- The Mapping Resource
- Automatic Retries
- Canary Releases
- Circuit Breakers
- Cross-Origin Resource Sharing
- Method-based Routing
- Prefix Regex
- Traffic Shadowing
- Developer Portal
- Edge Policy Console
- The Ambassador Module
- Gzip Compression
- Host CRD, ACME Support, and External Load Balancer Configuration
- Ingress Controller
- Troubleshooting Ambassador
- Custom Filters
- Deploying to Kubernetes from GitHub
- Knative Serverless Framework
- Prometheus monitoring
- Frequently Asked Questions
Each Kubernetes cluster provides its own isolated network namespace. This approach has a number of benefits. For example, each pod can be easily accessed with its own IP address. One of the consequences of this approach, however, is that a network bridge is required in order to route traffic from outside the Kubernetes cluster to services inside the cluster.
While there are a number of techniques for routing traffic to a Kubernetes cluster, by far the most common and popular method involves deploying an in-cluster edge proxy / ingress controller along with an external load balancer. In this architecture, the network topology looks like this:
Each of the components in this topology is discussed in further detail below.
The load balancer is deployed outside of the Kubernetes cluster. Typically, the load balancer also has one or more static IP addresses assigned to it. A DNS entry is then created to map a domain name (e.g., example.com) to the static IP address.
Cloud infrastructure providers such as Amazon Web Services, Azure, Digital Ocean, and Google make it easy to create these load balancers directly from Kubernetes. This is done by creating a Kubernetes service of
type: LoadBalancer. When this service is created, the cloud provider will use the metadata contained in the Kubernetes service definition to provision a load balancer.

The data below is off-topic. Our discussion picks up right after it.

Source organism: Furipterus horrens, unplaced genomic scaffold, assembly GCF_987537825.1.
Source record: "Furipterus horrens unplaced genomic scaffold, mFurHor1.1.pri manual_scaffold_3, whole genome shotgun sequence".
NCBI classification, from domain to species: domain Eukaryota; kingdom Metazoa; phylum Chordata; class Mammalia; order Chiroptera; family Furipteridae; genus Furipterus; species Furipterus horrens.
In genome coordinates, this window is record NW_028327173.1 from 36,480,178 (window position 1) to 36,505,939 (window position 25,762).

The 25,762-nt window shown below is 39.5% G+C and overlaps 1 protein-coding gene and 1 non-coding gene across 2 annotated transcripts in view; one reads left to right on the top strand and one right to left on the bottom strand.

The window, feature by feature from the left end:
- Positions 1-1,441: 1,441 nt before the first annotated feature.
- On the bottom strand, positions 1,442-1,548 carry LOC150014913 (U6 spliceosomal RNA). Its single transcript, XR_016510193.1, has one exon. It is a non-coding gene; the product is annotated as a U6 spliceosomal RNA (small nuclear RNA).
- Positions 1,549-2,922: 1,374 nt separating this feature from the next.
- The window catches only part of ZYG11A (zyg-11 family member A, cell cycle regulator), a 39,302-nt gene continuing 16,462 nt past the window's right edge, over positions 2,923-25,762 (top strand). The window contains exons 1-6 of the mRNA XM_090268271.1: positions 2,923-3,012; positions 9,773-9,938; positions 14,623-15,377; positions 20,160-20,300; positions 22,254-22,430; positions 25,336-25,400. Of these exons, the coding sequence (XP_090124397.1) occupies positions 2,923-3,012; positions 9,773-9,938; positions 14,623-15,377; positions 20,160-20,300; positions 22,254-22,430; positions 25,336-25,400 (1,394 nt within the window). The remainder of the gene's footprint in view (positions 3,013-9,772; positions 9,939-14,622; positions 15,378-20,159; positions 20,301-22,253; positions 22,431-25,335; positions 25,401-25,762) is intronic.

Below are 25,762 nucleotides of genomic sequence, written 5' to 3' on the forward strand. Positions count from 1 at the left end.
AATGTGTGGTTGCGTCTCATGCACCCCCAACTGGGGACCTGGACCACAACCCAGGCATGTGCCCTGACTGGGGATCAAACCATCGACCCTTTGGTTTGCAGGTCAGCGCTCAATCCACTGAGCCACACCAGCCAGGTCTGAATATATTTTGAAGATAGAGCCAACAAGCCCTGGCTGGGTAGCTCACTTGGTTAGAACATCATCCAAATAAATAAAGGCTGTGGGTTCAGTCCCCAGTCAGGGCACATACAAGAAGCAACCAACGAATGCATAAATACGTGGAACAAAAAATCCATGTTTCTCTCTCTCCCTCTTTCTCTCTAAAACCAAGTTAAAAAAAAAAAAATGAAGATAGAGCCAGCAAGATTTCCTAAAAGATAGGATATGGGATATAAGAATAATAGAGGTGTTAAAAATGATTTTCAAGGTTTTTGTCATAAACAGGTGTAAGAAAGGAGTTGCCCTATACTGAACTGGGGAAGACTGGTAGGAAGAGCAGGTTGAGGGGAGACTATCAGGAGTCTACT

If the Kubernetes cluster is deployed in a private data center, an external load balancer is still generally used. Provisioning of this load balancer usually requires the involvement of the data center operations team.
In both the private data center and cloud infrastructure case, the external load balancer should be configured to point to the edge proxy.
The Edge Proxy is typically a Layer 7 proxy that is deployed directly in the cluster. The core function of the edge proxy is to accept incoming traffic from the external load balancer and route the traffic to Kubernetes services. The edge proxy should be configured using Kubernetes manifests. This enables a common management workflow for both the edge proxy and Kubernetes services.
The most popular approach to configuring edge proxies is with the Kubernetes ingress resource. When an edge proxy can process ingress resources, it is called an ingress controller. Not all edge proxies are ingress controllers (because they can't process ingress resources), but all ingress controllers are edge proxies.
The ingress resource is a Kubernetes standard. As such, it is a lowest common denominator resource. In practice, users find that the ingress resource is insufficient in scope to address the requirements for edge routing. Semantics such as TLS termination, redirecting to TLS, timeouts, rate limiting, and authentication are all beyond the scope of the ingress resource.
The Ambassador Edge Stack can function as an ingress controller (i.e., it reads ingress resources), although it also includes many other capabilities that are beyond the scope of the ingress specification. Most Ambassador Edge Stack users find that the various additional capabilities of Ambassador are essential, and end up using Ambassador's extensions to the ingress resource, instead of using ingress resources themselves.
Each instance of your application is deployed in a Kubernetes pod. As the workload on your application increases or decreases, Kubernetes can automatically add or remove pods. A Kubernetes service represents a group of pods that comprise the same version of a given application. Traffic can be routed to the pods via a Kubernetes service, or it can be routed directly to the pods.
When traffic is routed to the pods via a Kubernetes service, Kubernetes uses a built-in mechanism called
kube-proxy to load balance traffic between the pods. Due to its implementation,
kube-proxy is a Layer 4 proxy, i.e., it load balances at a connection level. For particular types of traffic such as HTTP/2 and gRPC, this form of load balancing is particularly problematic as it can easily result in a very uneven load balancing configuration.
Traffic can also be routed directly to pods, bypassing the Kubernetes service. Since pods are much more ephemeral than Kubernetes services, this approach requires an edge proxy that is optimized for this use case. In particular, the edge proxy needs to support real-time discovery of pods, and be able to dynamically update pod locations without downtime.
The Ambassador Edge Stack supports routing both to Kubernetes services and directly to pods.